Obituary for Michael S. Hart (1947-2011)
In Loving Memory of a Dear Friend
The Inventor of eBooks, and Founder of Project Gutenberg, Michael Hart,
passed away this week. Hart was instrumental in the creation of the
World Public Library. His mentorship was an inspiration to us all.
We will miss him dearly.
Please read our brief obituary. Funeral services are being arranged,
probably for Monday September 12 in Champaign, Illinois. Those
considering a donation are asked to use the regular Gutenberg
donation methods to donate a small amount
Michael Stern Hart was born in Tacoma, Washington on March 8, 1947.
He died on September 6, 2011 in his home in Urbana, Illinois, at the
age of 64. His is survived by his mother, Alice, and brother,
Bennett. Michael was an Eagle Scout (Urbana Troop 6 and Explorer Post
12), and served in the Army in Korea during the Vietnam era.
Hart was best known for his 1971 invention of electronic books, or
eBooks. He founded Project Gutenberg, which is recognized as one of
the earliest and longest-lasting online literary projects. He often
told this story of how he had the idea for eBooks. He had been
granted access to significant computing power at the University of
Illinois at Urbana-Champaign. On July 4 1971, after being inspired by
a free printed copy of the U.S. Declaration of Independence, he
decided to type the text into a computer, and to transmit it to other
users on the computer network. From this beginning, the digitization
and distribution of literature was to be Hart's life's work, spanning
over 40 years.
Hart was an ardent technologist and futurist. A lifetime tinkerer, he
acquired hands-on expertise with the technologies of the day: radio,
hi-fi stereo, video equipment, and of course computers. He constantly
looked into the future, to anticipate technological advances. One of
his favorite speculations was that someday, everyone would be able to
have their own copy of the Project Gutenberg collection or whatever
subset desired. This vision came true, thanks to the advent of large
inexpensive computer disk drives, and to the ubiquity of portable
mobile devices, such as cell phones.
Hart also predicted the enhancement of automatic translation, which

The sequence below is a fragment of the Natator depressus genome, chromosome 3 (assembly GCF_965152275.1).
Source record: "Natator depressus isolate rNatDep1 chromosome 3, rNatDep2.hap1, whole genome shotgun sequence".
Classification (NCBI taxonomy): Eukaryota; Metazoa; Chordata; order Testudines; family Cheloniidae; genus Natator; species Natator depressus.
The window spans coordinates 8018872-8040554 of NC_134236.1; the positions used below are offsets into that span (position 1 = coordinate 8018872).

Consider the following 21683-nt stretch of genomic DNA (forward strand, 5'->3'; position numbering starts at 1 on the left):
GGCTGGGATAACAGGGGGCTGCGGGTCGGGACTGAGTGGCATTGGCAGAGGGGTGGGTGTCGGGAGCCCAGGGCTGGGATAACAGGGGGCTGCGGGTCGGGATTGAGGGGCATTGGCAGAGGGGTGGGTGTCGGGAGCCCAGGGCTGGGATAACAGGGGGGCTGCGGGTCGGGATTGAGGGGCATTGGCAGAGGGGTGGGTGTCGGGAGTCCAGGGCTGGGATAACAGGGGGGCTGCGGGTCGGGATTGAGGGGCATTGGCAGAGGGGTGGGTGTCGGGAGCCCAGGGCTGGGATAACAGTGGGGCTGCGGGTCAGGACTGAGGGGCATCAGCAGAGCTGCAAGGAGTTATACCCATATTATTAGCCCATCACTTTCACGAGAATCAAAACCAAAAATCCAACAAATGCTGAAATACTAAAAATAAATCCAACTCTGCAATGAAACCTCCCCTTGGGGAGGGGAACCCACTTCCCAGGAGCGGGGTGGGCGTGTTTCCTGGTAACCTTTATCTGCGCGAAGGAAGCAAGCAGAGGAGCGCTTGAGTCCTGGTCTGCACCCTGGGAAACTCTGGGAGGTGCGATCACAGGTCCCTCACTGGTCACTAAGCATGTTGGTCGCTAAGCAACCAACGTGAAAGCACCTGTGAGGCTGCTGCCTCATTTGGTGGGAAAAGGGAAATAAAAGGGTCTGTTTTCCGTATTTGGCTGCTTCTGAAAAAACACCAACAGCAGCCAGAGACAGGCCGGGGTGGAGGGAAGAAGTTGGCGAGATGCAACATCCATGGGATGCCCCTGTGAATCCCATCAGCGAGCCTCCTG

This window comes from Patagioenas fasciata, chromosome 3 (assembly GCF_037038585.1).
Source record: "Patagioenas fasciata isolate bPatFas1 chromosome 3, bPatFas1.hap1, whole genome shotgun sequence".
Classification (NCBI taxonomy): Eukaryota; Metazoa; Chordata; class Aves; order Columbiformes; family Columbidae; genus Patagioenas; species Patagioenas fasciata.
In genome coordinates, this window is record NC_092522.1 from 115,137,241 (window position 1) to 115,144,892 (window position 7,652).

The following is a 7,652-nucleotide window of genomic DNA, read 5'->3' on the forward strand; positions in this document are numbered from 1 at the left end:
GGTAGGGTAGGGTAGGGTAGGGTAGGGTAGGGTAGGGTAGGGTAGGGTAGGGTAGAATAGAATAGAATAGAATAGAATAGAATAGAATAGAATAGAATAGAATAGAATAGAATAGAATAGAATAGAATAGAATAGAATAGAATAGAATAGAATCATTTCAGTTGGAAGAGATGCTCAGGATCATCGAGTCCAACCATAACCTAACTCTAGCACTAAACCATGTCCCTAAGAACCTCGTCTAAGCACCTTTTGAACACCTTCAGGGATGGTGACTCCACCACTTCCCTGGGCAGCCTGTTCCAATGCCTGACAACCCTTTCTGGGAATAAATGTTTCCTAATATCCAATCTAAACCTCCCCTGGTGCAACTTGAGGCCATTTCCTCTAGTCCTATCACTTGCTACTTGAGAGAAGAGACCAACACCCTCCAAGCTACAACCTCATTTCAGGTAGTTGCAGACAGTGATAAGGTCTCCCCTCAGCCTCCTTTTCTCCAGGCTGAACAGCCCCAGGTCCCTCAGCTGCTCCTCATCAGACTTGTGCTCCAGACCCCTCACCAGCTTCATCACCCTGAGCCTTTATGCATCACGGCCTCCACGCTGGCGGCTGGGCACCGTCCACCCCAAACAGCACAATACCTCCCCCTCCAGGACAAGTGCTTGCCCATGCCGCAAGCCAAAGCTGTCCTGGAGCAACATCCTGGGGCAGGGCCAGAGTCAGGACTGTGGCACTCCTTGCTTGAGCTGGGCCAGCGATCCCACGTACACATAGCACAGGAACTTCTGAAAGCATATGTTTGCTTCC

would provide all of the world's literature in over a hundred
languages. While this goal has not yet been reached, by the time of
his death Project Gutenberg hosted eBooks in 60 different languages,
and was frequently highlighted as one of the best Internet-based
A lifetime intellectual, Hart was inspired by his parents, both
professors at the University of Illinois, to seek truth and to
question authority. One of his favorite recent quotes, credited to
George Bernard Shaw, is characteristic of his approach to life:
"Reasonable people adapt themselves to the world. Unreasonable
people attempt to adapt the world to themselves. All progress,
therefore, depends on unreasonable people."
Michael prided himself on being unreasonable, and only in the later
years of life did he mellow sufficiently to occasionally refrain from
debate. Yet, his passion for life, and all the things in it, never
Frugal to a fault, Michael glided through life with many possessions
and friends, but very few expenses. He used home remedies rather than
seeing doctors. He fixed his own house and car. He built many
computers, stereos, and other gear, often from discarded components.
Michael S. Hart left a major mark on the world. The invention of
eBooks was not simply a technological innovation or precursor to the
modern information environment. A more correct understanding is that
eBooks are an efficient and effective way of unlimited free
distribution of literature. Access to eBooks can thus provide
opportunity for increased literacy. Literacy, the ideas contained in
literature, creates opportunity.
In July 2011, Michael wrote these words, which summarize his goals and
his lasting legacy: â€œOne thing about eBooks that most people haven't
thought much is that eBooks are the very first thing that we're all
able to have as much as we want other than air. Think about that for
a moment and you realize we are in the right job." He had this
advice for those seeking to make literature available to all people,
especially children: "Learning is its own reward. Nothing I can
say is better than that."
Michael is remembered as a dear friend, who sacrificed personal luxury
to fight for literacy, and for preservation of public domain rights
and resources, towards the greater good.
This obituary is granted to the public domain by its author,
Dr. Gregory B. Newby.